Editor’s Note: Here at Dispatches, we are always looking for ways to help our readers do things. For some of our readers, that means helping navigate the working world, for others, it means assisting in the ever challenging question, “what’s for dinner?” For still others, it means figuring out how to balance family life with everything else. In an effort to aid in all of these endeavors, we have collaborated on this article written specifically for our readers.
When was the last time you refreshed the rules that are in place in your workplace? Every business with more than one employee needs to think about rules and disciplinary policies. Not doing so will only make your business a more risky and dangerous place to work. That can backfire at any moment. On top of that, you need to have disciplinary procedures in place so that everyone knows where they stand and how they should behave.
Put Safety First
Nothing matters more than safety when you’re setting rules in your workplace. If anything puts people at risk, it should be against the rules. It really does need to be as simple as that. You don’t want to be on the receiving end of a litigation suit, do you? These days, businesses must be very careful not to be put anyone at risk. And that applies to both customers and clients, as well as employees of the business. So, when you’re setting the rules, don’t let anything take precedence over safety.
Collaborate and Listen to Employees
Rules shouldn’t always be enforced heavy-handedly from above. That’s not usually the best way to produce fruitful outcomes for your business. In fact, it can just make things more difficult for everyone involved. It’s much more productive if you’re able to collaborate with your employees in a cordial manner and listen to their suggestions and feedback. They might have views they want to air to you, and it’s only right that you take the time to listen to them in a fair and reasonable kind of way. If your employees play a part in setting the rules, they will be more likely to abide by them.
Know the Difference Between Rules and Guidelines
You need to make sure that you know the differences between rules and guidelines. Rules are there to be followed, and they can’t be deviated from. However, the definition of guidelines is not the same at all. A guideline is more like a suggestion that can be interpreted in different ways by your employees. You can’t set a lot of guidelines and then be angry when some of them are not interpreted in the way you intended. If you have some policies that you don’t think should be broken under any circumstances, make them rules not guidelines.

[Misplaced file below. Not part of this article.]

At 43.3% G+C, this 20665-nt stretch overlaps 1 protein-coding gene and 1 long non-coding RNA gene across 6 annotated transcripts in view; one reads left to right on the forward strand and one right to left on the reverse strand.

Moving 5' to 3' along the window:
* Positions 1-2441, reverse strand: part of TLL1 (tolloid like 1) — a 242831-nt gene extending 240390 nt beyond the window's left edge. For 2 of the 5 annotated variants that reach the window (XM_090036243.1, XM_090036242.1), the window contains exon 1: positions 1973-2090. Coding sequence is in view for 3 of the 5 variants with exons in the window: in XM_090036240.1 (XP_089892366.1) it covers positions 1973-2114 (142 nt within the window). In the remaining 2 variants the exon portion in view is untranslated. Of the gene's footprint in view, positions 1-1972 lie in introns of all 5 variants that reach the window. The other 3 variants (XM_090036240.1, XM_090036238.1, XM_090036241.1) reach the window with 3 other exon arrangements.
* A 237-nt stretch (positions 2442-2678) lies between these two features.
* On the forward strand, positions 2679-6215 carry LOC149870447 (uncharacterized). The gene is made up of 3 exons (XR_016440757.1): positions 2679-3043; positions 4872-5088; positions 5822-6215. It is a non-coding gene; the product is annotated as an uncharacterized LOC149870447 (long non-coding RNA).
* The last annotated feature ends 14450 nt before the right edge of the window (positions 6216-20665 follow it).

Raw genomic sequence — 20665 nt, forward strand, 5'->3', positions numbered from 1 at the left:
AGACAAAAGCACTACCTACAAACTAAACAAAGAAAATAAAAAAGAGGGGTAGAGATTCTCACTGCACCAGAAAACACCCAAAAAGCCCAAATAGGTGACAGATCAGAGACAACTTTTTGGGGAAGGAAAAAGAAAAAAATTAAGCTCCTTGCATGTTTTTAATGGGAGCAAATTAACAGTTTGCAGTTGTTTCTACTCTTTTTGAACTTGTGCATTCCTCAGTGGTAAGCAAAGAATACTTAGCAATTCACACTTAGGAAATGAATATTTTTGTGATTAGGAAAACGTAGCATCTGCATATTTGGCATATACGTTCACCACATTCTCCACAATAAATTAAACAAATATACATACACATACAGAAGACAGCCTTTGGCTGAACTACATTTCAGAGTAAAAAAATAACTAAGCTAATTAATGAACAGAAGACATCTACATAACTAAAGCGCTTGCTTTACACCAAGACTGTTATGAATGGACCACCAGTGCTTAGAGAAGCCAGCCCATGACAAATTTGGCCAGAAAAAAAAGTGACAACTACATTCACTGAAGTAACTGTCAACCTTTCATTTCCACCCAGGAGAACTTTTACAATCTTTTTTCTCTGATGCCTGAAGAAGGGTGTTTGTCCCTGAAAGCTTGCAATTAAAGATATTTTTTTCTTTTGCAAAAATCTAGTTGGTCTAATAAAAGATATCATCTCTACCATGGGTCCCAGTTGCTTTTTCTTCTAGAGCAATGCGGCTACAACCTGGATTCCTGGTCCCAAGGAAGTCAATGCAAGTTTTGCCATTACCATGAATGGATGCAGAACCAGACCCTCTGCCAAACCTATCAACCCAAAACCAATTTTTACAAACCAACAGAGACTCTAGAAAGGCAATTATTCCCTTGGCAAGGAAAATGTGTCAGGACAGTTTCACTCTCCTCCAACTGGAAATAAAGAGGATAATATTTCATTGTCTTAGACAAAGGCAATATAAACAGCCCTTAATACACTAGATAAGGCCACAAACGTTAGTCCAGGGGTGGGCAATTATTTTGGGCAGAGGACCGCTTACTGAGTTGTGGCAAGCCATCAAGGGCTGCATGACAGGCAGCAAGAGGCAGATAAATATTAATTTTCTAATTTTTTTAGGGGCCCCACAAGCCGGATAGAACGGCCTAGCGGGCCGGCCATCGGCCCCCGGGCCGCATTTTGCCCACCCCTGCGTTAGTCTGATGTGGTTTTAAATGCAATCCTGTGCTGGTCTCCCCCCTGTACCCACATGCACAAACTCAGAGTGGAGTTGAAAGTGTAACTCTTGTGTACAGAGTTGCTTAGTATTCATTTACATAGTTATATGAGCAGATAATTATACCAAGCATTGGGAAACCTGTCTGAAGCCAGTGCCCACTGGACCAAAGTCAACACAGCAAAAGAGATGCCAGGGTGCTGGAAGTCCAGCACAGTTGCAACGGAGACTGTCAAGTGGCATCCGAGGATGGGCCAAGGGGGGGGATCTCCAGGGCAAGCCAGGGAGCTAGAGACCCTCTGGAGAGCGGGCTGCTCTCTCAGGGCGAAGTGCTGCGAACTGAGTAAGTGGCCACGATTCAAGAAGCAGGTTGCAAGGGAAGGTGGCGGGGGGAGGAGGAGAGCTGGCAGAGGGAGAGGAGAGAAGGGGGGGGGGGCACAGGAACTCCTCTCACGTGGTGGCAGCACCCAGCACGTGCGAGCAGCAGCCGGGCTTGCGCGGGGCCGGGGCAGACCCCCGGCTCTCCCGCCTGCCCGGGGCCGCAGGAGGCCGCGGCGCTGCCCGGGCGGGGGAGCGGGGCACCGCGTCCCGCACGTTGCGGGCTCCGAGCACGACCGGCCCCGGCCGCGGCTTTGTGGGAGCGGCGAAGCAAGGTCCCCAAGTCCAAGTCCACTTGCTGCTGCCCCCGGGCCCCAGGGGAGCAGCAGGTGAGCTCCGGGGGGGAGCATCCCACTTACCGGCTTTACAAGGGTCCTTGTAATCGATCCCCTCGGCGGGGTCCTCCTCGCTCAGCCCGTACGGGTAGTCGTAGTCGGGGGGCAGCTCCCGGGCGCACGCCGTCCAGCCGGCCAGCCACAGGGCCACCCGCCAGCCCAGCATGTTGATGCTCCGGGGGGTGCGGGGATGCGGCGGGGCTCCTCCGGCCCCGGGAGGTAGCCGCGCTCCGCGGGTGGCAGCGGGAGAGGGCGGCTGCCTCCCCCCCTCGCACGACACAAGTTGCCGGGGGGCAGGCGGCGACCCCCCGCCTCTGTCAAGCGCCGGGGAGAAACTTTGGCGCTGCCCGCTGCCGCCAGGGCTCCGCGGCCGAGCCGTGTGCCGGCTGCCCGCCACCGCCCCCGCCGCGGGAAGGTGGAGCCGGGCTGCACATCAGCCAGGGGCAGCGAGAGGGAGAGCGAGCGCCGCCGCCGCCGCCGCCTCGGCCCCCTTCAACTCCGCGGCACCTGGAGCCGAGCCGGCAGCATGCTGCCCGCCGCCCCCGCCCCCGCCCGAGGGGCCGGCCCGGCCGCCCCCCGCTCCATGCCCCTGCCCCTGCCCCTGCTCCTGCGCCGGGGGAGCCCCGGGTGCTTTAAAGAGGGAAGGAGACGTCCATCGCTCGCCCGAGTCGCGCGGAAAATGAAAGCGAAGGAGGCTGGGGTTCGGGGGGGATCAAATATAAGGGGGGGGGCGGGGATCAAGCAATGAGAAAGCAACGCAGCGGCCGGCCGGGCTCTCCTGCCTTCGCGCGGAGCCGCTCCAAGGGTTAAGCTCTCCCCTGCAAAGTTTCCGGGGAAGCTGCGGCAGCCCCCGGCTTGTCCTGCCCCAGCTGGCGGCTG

Make Clear What the Consequence Will Be
Of course, there need to be consequences for breaking the rules. Otherwise, there is no incentive at all to follow them. So, set up consequences and carefully decide what they will be. But what’s most important is how you communicate those consequences to your workforce. They need to have a full and proper understanding of what will happen if they do break rules or fail to follow clear policies. If you’re not clear about what the consequences will be, things will be unfair.
Always Offer a Chance to Explain
People often have good reasons for not adhering to policies. For example, if someone is late to work according to the employee policies you have in place, you might want to instantly take disciplinary action. But that kind of hasty response can be too much. First, you need to talk to them privately about their reasons for being late. If they have a legitimate reason to back themselves up, you should accept this and move on. There is no sense in punishing people for things they have no control over. That’s just counterproductive in the long-term.
Keep Up the Communication
Finally, you need to make sure you keep up the strong communication that you should already have put in place. By doing that, you can ensure that your business runs smoothly and everyone knows where they stand. And if they feel a need to ask any questions, they should feel comfortable doing so. That’s the smart way to ensure you don’t get caught out or make your employees feel ostracised. Remember, the purpose of this is not to restrict your employees or make them feel persecuted in any way. You need to mitigate those kinds of impacts.
Every workplace is different, but they all need rules. The advice above will help you to set those rules in the right way. Don’t miss out on this opportunity to improve a vital aspect of your business.